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Information Security: You’re (Finally!) Doing It Right

February 7, 2011

Last month, the U.S. Office of Management and Budget issued a memorandum referencing a previous OMB publication (OMB M-11-06, “Wikileaks – Mishandling of Classified Information”) and a previously-issued Executive Order (13526, “Classified National Security Information”) regarding the latest mania to seize the federal government: the potential of another Wikileaks-style event.

As anyone who hasn’t been living under a proverbial rock for the past few months knows, Wikileaks was recently provided (and reposted to the public) over 250,000 classified documents by one or more persons inside the federal government.  While the feds believe they may have identified the perpetrator of this Wikileaks incident, agencies across the spectrum – military, intelligence, and civilian – are scrambling to ensure that they have the necessary controls in place to know if, when, and how someone attempts to exfiltrate confidential data outside of the environment, and (hopefully… gulp…) detect and prevent the problem in real time, rather than after a leak has occured, global news coverage has been issued, and the need to find someone to blame inside the affected agency becomes acute.

Speaking on behalf of the information security community, let me say two things: first, “Excellent idea!” Second, “It’s about time.” For the past twenty years, federal agencies have been told that information security is about two things: data classification; and protecting the perimeter.  For somewhat less than twenty years, that was also pretty good advice.  But with the advent of technologies such as small removable media (e.g., flash storage), the increasing prevalence of mobile devices, and the legion of malware (such as spear phishing) that crawls across e-mail, social media, and other communication tools every single day, users — whether intentionally trying to conduct malfeasance or not – are increasing security risks. The traditional perimeter of the organization has been equaled in criticality by the perimeter of the user, and all of the personal technologies at his or her disposal.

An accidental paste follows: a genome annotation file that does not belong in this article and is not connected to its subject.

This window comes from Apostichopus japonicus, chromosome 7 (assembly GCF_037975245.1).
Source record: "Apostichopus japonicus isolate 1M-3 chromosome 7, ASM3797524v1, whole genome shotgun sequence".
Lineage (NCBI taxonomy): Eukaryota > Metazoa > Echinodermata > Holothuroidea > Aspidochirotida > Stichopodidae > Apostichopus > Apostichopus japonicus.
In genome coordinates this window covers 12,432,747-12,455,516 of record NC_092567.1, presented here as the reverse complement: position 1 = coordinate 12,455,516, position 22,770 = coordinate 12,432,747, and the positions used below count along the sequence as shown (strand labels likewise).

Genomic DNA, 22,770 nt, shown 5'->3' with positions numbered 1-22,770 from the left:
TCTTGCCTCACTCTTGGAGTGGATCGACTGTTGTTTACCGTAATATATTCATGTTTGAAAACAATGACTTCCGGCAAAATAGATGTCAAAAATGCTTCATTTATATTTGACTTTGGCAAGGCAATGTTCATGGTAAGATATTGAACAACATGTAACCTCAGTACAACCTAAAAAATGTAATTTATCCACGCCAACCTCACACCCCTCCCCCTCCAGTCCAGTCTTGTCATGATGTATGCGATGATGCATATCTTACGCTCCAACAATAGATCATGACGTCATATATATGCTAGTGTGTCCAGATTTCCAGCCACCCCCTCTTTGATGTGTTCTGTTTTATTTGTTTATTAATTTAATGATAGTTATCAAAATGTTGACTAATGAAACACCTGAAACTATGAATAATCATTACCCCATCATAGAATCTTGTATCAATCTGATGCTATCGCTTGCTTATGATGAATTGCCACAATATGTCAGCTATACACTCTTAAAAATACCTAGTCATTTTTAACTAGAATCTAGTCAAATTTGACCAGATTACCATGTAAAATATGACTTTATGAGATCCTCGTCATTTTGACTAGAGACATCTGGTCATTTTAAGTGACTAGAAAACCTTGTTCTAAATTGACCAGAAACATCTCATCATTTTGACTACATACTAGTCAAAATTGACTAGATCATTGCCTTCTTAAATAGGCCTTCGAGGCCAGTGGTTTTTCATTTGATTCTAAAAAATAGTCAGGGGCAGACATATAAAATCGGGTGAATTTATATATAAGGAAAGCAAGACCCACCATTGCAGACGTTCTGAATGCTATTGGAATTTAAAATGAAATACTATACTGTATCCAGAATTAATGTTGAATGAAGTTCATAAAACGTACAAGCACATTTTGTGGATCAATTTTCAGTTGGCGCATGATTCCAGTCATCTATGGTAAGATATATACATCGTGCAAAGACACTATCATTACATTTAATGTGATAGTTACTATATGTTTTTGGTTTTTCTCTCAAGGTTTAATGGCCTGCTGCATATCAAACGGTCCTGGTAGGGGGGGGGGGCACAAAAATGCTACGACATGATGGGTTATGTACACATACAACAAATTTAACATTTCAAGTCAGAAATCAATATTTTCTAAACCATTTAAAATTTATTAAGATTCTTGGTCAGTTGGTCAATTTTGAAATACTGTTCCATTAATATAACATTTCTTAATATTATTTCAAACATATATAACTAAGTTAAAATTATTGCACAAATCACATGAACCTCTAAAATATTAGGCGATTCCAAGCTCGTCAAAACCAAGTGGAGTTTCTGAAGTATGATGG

So what can the OMB — and indeed, the rest of the federal government – do to mitigate this ever-growing threat?  Here are some ideas:

  • Better regulations to address situational awareness. Regulations, best practices, and standards need to better address the potential for internal threat, and true situational awareness — having complete, real-time visibility across all security data, not just events – is the best way to help solve the problem.  NIST is doing a fine job of starting to tackle requirements for continuous monitoring (a key requirement of situational awareness, which is being defined in NIST SP 800-137, still currently in draft), but agencies will need to take this to heart, and dig deep to find the technologies, personnel, and budget dollars to make this happen.
  • Correlation is the key. As we at eIQ have been saying for years, without the ability to correlate different types of security information together — from event-based data, to real-time asset and configuration changes, network traffic data, known vulnerabilities, file integrity, removable media status, and other data – real situational awareness cannot be achieved.
  • Let business requirements — not vendors – drive technology decisions. We in vendor-land have no shortage of ability to throw around hubris, FUD, and “we’re-all-you-need!”-isms.  But the reality is, every federal agency, office, and installation is different, and consequently, the technologies needed to achieve continuous monitoring and situational awareness will vary.  Agencies need to have access to many different point technologies — SIEM, DLP, IDS/IPS, endpoint security, configuration assessment and auditing, network traffic analysis, etc. – but they also need access to tools that can pull in data from these different tools, and derive real intelligence from the data.

Will we see another Wikileaks headline splashed across CNN, Fox News, the Huffington Post, et. al., anytime soon?  Only time will tell.  But with the increasing number of emboldened Wikileaks-type organizations that are popping up every day — à la Openleaks – the outlets for this type of [journalism? social commentary? mayhem? treason? insert your term here…] aren’t going away anytime soon.

The perimeter is dead.  Long live the perimeter!

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